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Oh, Those Lights!
Spiritual. Are You Kidding?
By Colette Brooks

Itís 5:05AM. Like clockwork, I beat my alarm by ten minutes as a self-affirming exercise that Iím still on my game. My mind reviews the dayís ensuing balancing act as I traverse the crevice between darkness and dawn to feed

a pack of snuggling creatures that, like me, only moments before were chasing rabbits in their dreams. I gather yesterdayís composting and take a short jaunt down to the barn to feed my stand-in-her-sleep mare Lucy and her hay-burrowing sidekick Mr. Pigfuddles. After picking up after what only 2,600 pounds of four-legged love can generate, I make some tea and check out the surf report to determine the dayís dawn patrol destination. Ah, morning has broken.

Carried out with the precision of an ROTC cadet, I pick out my alter egoís wardrobe for the day, grab my board and wetsuit, and burn rubber (not petrol) to my local surf break. And thatís my moment. There I am in the water, one with nature Ė if you donít count the 20 other neoprene-clad guys sitting in the line up next to me. If Iím lucky I get an hour of surf time before I have to quick change on the side of the road and head into work. I then move through my day in a perpetual state of implementation with very little thinking time, juggling client work, philanthropic commitments and various eco-evangelical side projects. A journey? Absolutely. Spiritual? Youíve got to be kidding.

Can spirituality be something you can wedge into your day, between picking up the dry cleaning and unloading 50-pound bags of horse feed into the hay barn? Or is it something you make time for, like working out and meditation? Maybe itís like balance, a concept you donít quite master at first, but then, after a succession of seemingly unsuccessful attempts, voila, it just happens. And like balance, G-d help the woman who tries to comprehend spirituality through theory alone. This much I know: it takes practice.

Like anything else, the practice of spirituality requires a conscious effort. Taking the time to stop, focus and perform an act that connects you more with the process than with the end result. I am certain that the key to spirituality lies deep within each of us just waiting to be unleashed. And while my spiritual expression seems to hibernate more often than not, it is stirred when I take off on the perfect wave, hold hands with my husband, navigate a rock face, explore random new thoughts, dance with my dogs when no oneís watching, make a meal with no recipe or ride horseback into the hills guided only by the full moon. It is during these moments that I am overcome with gratitude, filled with joy and enveloped in bliss. But while all good, these personal interpretations of spirituality provide only fleeting fulfillment and leave me feeling somewhat bereft of a constant spiritual connection.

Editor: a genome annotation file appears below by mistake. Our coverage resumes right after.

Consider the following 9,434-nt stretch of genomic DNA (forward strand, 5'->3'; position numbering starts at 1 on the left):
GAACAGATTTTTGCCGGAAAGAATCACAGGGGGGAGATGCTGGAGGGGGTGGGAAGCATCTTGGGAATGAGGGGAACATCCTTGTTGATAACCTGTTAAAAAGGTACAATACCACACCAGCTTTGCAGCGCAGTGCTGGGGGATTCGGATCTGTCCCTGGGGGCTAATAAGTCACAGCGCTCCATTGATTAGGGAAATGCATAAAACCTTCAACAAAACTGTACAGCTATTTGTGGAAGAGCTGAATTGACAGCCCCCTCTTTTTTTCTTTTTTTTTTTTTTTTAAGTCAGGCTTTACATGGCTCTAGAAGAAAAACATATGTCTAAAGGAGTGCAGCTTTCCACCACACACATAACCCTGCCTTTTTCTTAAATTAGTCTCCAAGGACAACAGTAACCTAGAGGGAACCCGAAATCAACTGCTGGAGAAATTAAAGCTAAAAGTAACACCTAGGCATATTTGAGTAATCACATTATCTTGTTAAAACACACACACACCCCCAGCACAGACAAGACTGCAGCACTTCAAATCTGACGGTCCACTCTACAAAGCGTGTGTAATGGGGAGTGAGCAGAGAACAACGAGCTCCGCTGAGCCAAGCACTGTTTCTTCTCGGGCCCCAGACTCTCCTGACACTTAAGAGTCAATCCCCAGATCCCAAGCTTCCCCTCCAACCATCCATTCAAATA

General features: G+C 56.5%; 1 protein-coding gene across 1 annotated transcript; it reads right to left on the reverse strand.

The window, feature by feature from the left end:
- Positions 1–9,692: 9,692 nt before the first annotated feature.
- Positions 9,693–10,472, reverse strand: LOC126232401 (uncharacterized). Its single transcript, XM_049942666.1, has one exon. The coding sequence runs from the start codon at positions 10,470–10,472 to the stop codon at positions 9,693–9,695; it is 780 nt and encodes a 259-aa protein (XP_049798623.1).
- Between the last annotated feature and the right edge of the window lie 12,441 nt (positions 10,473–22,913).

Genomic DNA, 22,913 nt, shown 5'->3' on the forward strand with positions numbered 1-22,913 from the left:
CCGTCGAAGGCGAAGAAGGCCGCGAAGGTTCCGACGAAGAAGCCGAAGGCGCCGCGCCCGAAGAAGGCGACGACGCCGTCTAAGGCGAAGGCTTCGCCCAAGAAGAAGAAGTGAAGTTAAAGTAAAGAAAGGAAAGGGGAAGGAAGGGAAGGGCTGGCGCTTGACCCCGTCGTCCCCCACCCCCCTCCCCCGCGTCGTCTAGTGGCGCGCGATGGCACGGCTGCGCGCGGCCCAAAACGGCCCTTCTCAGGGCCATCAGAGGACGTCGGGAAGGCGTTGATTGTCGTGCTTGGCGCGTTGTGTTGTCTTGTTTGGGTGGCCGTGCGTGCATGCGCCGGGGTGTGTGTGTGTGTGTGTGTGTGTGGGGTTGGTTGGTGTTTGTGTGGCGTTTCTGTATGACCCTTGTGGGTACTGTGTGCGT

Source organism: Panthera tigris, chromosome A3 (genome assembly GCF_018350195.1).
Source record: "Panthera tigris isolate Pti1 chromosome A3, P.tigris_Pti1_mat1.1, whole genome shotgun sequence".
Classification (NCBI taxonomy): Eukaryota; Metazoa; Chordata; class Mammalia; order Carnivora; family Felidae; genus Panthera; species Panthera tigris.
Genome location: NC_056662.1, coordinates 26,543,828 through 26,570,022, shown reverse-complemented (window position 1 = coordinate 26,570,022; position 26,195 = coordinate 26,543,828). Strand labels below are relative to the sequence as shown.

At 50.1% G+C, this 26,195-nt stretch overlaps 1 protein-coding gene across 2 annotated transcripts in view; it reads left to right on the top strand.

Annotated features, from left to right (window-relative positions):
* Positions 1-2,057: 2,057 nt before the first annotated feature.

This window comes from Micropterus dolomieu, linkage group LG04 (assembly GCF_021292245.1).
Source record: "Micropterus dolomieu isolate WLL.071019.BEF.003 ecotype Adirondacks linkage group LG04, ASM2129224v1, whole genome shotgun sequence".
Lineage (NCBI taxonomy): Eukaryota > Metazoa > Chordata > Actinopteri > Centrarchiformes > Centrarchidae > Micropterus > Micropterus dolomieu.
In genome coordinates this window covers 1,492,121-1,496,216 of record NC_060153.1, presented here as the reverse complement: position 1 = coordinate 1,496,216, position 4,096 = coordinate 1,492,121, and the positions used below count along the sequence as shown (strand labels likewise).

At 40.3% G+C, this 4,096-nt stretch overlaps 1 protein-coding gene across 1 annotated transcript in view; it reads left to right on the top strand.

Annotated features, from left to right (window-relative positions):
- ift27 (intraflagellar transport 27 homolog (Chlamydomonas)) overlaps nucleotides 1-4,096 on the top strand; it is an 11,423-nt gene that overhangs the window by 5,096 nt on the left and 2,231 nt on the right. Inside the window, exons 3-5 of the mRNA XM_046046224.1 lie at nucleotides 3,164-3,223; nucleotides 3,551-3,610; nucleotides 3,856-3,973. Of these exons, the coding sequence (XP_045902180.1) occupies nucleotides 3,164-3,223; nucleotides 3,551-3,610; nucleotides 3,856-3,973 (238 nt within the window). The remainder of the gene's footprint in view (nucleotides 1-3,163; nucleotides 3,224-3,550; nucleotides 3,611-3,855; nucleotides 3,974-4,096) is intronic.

So whom do you have to know to get an all-access-laminate to the spiritual backstage? How can one cultivate a sustaining feeling of spiritual connectedness?

While spirituality isnít necessarily religious in nature, religion is all about spirituality. Or at least it should be. History aside, religion in its purest form provides people with a path to spiritual consciousness, plain and simple. It offers the tools and the guidance for us to reach fulfillment. On the highway to holiness, achieving a sustainable spiritual connection elevates us above lifeís speed bumps, making our existence that much more meaningful.

So in knee-jerk fashion, I call upon my Jewish roots. My quest for spiritual sustainability begins with simple acts that help usher in tranquility and reflection. Little rituals that I did without question as a child now remind me to stop, breathe and reflect on what was and what is yet to come. In fact, after further exploration, Iíve discovered that Judaism offers 613 of these trigger mechanisms or mitzvot to help us reconnect with our source.

Whether itís making a commitment to light the Shabbat candles on Friday night, bake challah, observe mikvah, affix a mezuzah at your door, keep a kosher home, or put a penny a day in a designated household charity jar, these are all small ways in which I can take a moment out of my chaotic schedule to nurture spiritual empowerment and experience that elusive sense of balance.

Each Friday, when I take a moment and light Shabbat candles, the sleeping spiritual giant within me most certainly stirs. Something brightens, the divine spark grows, and I recognize a familiar launching pad for my own spiritual orbit. Making this part of my practice helps make spirituality part of my existence.

Once again, I remind myself that itís as much about the journey as the destination. Destinations are reached and then left behind. But journeys, well they can go on forever.

Excerpt from FridayLight.org, an online community of women celebrating Shabbat. FridayLight.org is currently creating an anthology of stories such as this one. If you have an original story, poem or prayer to share, please submit it to Marina@FridayLight.org.

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